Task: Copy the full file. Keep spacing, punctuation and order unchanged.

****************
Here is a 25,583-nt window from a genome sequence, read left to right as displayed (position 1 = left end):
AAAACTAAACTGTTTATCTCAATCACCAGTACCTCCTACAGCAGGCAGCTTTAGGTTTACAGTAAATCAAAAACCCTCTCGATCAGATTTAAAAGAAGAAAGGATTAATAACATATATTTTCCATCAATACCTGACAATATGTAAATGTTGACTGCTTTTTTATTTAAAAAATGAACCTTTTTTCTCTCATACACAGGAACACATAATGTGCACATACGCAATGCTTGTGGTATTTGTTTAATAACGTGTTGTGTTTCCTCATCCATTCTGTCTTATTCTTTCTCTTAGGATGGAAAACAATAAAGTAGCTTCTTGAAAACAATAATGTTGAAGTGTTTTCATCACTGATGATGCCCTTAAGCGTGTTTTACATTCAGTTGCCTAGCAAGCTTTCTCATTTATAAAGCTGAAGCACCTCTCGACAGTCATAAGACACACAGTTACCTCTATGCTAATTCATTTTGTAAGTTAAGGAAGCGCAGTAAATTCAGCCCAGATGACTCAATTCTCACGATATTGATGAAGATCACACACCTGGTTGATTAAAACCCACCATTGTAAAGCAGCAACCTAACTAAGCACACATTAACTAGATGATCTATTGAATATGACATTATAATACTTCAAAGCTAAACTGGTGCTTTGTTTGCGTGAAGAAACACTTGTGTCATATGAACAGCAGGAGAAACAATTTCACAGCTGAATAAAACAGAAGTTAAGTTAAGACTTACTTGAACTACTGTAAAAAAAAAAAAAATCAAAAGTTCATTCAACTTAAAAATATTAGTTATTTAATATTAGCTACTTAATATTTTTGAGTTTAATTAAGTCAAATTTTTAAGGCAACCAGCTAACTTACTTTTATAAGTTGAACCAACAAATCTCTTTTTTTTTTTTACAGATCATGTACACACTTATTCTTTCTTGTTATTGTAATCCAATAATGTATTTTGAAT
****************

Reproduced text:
Here is a 25,583-nt window from a genome sequence, read left to right as displayed (position 1 = left end):
AAAACTAAACTGTTTATCTCAATCACCAGTACCTCCTACAGCAGGCAGCTTTAGGTTTACAGTAAATCAAAAACCCTCTCGATCAGATTTAAAAGAAGAAAGGATTAATAACATATATTTTCCATCAATACCTGACAATATGTAAATGTTGACTGCTTTTTTATTTAAAAAATGAACCTTTTTTCTCTCATACACAGGAACACATAATGTGCACATACGCAATGCTTGTGGTATTTGTTTAATAACGTGTTGTGTTTCCTCATCCATTCTGTCTTATTCTTTCTCTTAGGATGGAAAACAATAAAGTAGCTTCTTGAAAACAATAATGTTGAAGTGTTTTCATCACTGATGATGCCCTTAAGCGTGTTTTACATTCAGTTGCCTAGCAAGCTTTCTCATTTATAAAGCTGAAGCACCTCTCGACAGTCATAAGACACACAGTTACCTCTATGCTAATTCATTTTGTAAGTTAAGGAAGCGCAGTAAATTCAGCCCAGATGACTCAATTCTCACGATATTGATGAAGATCACACACCTGGTTGATTAAAACCCACCATTGTAAAGCAGCAACCTAACTAAGCACACATTAACTAGATGATCTATTGAATATGACATTATAATACTTCAAAGCTAAACTGGTGCTTTGTTTGCGTGAAGAAACACTTGTGTCATATGAACAGCAGGAGAAACAATTTCACAGCTGAATAAAACAGAAGTTAAGTTAAGACTTACTTGAACTACTGTAAAAAAAAAAAAAATCAAAAGTTCATTCAACTTAAAAATATTAGTTATTTAATATTAGCTACTTAATATTTTTGAGTTTAATTAAGTCAAATTTTTAAGGCAACCAGCTAACTTACTTTTATAAGTTGAACCAACAAATCTCTTTTTTTTTTTTACAGATCATGTACACACTTATTCTTTCTTGTTATTGTAATCCAATAATGTATTTTGAAT